Is that why warmists have had to move to claiming every colder, wetter, hotter, dryer event on the planet is now proof.
        When it suits you its climate, when it doesn’t it is just weather.

        Now that the predictions of extinction for Polar bears has not happened I notice they have quietly given up and moved onto Penguins as their new poster boy.

        Fix the planet, what a joke.
        Most of you lot couldn’t even keep your rooms tidy.

        • prigger jnr
          Posted February 17, 2020 at 12:07 pm | Permalink

          Edward2 you are funny. Young people speak like an audio comic. I guess we all did.

        • bill brown
          Posted February 17, 2020 at 3:04 pm | Permalink

          Edward2

          Totally unnecessary preaching with no facts or proof of your statements

          • NickC
            Posted February 17, 2020 at 5:18 pm | Permalink

            Bill B, Totally unnecessary criticism with no facts or proof of your views.

          • Edward2
            Posted February 17, 2020 at 5:40 pm | Permalink

            Complete twaddle from you as usual bill.
            My post was based on facts.
            Put up or shut up bill.

        • hefner
          Posted February 17, 2020 at 8:15 pm | Permalink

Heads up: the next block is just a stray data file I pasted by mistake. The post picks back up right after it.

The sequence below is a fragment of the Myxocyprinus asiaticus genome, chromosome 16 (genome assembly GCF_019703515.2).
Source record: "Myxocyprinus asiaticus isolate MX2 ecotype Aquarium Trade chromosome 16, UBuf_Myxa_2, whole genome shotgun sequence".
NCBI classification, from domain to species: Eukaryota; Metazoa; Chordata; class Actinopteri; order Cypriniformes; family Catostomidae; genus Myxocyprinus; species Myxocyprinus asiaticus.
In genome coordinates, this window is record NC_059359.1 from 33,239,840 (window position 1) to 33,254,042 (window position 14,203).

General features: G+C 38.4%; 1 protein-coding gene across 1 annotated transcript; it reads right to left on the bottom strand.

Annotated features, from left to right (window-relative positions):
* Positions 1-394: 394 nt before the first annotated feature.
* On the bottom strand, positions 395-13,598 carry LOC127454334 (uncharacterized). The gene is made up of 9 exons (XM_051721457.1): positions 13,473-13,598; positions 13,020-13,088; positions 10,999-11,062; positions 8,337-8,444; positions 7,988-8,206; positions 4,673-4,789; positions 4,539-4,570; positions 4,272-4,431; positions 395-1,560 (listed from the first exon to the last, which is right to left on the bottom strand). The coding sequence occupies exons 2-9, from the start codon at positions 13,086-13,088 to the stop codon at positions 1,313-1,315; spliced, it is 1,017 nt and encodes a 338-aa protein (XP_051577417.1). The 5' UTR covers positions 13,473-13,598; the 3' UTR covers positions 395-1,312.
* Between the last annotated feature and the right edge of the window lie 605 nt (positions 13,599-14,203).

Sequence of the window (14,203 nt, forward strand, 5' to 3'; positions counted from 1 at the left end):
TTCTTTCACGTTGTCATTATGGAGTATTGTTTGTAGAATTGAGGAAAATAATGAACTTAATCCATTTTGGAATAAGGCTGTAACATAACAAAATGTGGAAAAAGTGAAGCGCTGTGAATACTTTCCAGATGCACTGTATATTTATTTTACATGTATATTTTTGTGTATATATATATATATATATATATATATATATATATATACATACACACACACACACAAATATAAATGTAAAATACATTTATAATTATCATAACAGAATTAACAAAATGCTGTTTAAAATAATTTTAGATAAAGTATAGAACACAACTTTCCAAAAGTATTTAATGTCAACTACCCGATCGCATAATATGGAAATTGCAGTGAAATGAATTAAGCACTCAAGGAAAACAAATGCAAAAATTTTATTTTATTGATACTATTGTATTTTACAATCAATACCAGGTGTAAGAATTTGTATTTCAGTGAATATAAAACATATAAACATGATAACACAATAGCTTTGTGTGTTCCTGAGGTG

So Sir John, where is my post with data from NOAA? Disappeared? Curious and curiouser.

          • Edward2
            Posted February 17, 2020 at 9:40 pm | Permalink

            Hef
            I used data from the excellent woodfortrees.org
            It collates raw data from all the main climate web sites.
            Not NOAA though…

          • steve
            Posted February 17, 2020 at 10:36 pm | Permalink

            hefner

            err….copyright perhaps ?

          • hefner
            Posted February 18, 2020 at 8:09 am | Permalink

            Edward2, I have just spent 20 minutes looking at woodsfortree, not including NOAA, but a number of other results, discussing the different baselines (20 or 30 years, starting in 1951 or later), fitting segments over different periods, etc. It looks like a very good site, thanks for pointing it out (so in a way here I am apologising for the previous ‘sneer’).
            Now I cannot understand how using the curves from that website, you still say there is no rapid rise in temperature: is an average rise of 0.2 degC per decade not enough for you, with its resulting occurrences of drought, heavy precipitation event, …?

          • Edward2
            Posted February 18, 2020 at 3:25 pm | Permalink

            I was referring to the rate of rise since 2000.
            It is less than predicted.
            I recall many loud predictions of a tipping point being reached at 2000 and warnings of an increase in the rate of warming.